U.N. agency pulls staff from parts of South Sudan due safety fears

by Umberto Bacchi | @UmbertoBacchi | Thomson Reuters Foundation
Thursday, 20 April 2017 17:59 GMT

United Nations Mission in South Sudan (UNMISS) peacekeepers meet women and children on their path during a patrol near Bentiu, northern South Sudan, February 11, 2017. REUTERS/Siegfried Modola

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Violence against aid workers is increasingly common in oil-rich South Sudan, which is suffering the world's first famine for six years

By Umberto Bacchi

ROME, April 20 (Thomson Reuters Foundation) - A U.N. agency said on Thursday it would pull staff out of some conflict areas and resort to costly helicopter aid deliveries due to heightened safety risks in famine-affected South Sudan.

Serge Tissot, the U.N. Food and Agriculture Organization (FAO) representative in South Sudan, said the agency was forced to act after the killing of three aid workers last week.

Violence against aid workers is increasingly common in oil-rich South Sudan, which is suffering the world's first famine for six years.

Since the civil war began, 82 have been killed.

The conflict in the world's youngest nation erupted when the president fired his deputy in 2013, sparking a confrontation between two of the country's largest ethnic groups.

Since then, the conflict has broadened and fragmented, drawing in a number of smaller ethnic groups and dividing some of the larger ones.

"The number of persons being killed since the beginning of the year is too high. We cannot continue like that," Tissot told the Thomson Reuters Foundation by telephone.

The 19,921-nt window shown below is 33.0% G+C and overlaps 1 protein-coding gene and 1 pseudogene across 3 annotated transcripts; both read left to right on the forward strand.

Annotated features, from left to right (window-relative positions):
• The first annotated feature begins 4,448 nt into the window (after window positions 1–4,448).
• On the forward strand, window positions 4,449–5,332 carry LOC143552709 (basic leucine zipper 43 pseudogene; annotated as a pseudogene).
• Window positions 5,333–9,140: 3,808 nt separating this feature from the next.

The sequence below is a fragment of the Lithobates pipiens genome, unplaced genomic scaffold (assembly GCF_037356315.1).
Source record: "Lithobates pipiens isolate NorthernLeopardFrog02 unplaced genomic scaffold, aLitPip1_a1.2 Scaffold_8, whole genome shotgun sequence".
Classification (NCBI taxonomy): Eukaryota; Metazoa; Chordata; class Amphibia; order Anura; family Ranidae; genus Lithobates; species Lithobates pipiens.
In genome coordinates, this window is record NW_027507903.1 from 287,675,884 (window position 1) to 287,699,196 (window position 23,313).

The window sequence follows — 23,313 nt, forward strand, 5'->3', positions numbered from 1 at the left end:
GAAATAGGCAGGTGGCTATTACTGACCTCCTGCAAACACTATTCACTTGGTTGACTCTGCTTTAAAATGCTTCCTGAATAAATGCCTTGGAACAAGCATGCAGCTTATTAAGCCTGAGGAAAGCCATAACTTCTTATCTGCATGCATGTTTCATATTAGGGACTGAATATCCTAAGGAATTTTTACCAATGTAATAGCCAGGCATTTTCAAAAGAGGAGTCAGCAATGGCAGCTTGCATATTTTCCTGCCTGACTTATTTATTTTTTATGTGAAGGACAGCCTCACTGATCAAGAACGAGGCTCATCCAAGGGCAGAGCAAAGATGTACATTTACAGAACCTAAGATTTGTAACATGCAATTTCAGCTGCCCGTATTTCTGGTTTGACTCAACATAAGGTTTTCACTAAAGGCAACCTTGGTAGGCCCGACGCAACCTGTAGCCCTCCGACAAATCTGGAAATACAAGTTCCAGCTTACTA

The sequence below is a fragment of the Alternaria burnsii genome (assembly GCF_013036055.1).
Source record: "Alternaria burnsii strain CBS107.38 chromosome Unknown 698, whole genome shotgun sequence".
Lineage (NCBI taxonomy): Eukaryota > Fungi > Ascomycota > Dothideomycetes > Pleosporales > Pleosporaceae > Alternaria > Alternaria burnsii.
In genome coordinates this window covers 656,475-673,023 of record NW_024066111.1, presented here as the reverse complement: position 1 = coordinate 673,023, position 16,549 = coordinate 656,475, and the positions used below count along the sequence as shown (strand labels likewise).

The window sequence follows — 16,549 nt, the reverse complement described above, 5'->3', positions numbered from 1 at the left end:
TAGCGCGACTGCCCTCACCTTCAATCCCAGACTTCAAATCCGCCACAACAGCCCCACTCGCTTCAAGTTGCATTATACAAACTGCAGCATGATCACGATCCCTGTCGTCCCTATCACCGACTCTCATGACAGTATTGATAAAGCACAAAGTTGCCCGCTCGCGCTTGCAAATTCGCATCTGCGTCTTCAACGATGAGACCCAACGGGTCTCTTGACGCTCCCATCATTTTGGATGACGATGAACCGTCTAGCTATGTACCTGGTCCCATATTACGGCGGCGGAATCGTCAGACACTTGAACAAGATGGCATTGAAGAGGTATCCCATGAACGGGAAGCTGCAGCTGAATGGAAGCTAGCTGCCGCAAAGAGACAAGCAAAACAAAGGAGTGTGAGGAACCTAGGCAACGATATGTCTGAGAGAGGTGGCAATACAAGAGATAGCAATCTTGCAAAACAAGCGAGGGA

Last week, three men working as porters for the U.N.'s World Food Programme were killed in Wau city, bringing the toll of aid workers killed this year to 15, Tissot said.

As a consequence, FAO has temporarily pulled out 40 percent of its staff from Wau, he said, but would not reveal numbers.


FAO was also considering switching most of its aid deliveries to helicopters in parts of the eastern regions of Unity, Upper Nile and Jonglei so as to keep staff safe, he said.

"We will operate in some locations only by air," said Tissot, noting this was increasingly becoming agency strategy.

"The main problem is that it is very expensive. It's something like ten times more expensive than (delivery) by road," Tissot added.

Without a presence on the ground, it would also be difficult to help farmers and fishermen, and control potential outbreaks of livestock disease with vaccination programmes, he added.

More than 100,000 South Sudanese are already experiencing famine, with a further million on the brink of starvation, according to the United Nations.

In recent weeks, fighting has engulfed towns in the southern Equatoria region, where fleeing civilians say government troops have embarked on killing sprees, slitting civilians' throats.

Farmers were missing the planting season due to all the violence, he said, in a development that could push the food crisis into 2018.

Tissot also raised concerns that the road linking the capital, Juba, to Uganda, South Sudan's main supply line of food, could be blocked by fighting.

"If the road is closed, we will be in a massive problem."

(Reporting by Umberto Bacchi @UmbertoBacchi, Editing by Lyndsay Griffiths. Please credit the Thomson Reuters Foundation, the charitable arm of Thomson Reuters, that covers humanitarian news, women's rights, trafficking, property rights, climate change and resilience. Visit http://news.trust.org)

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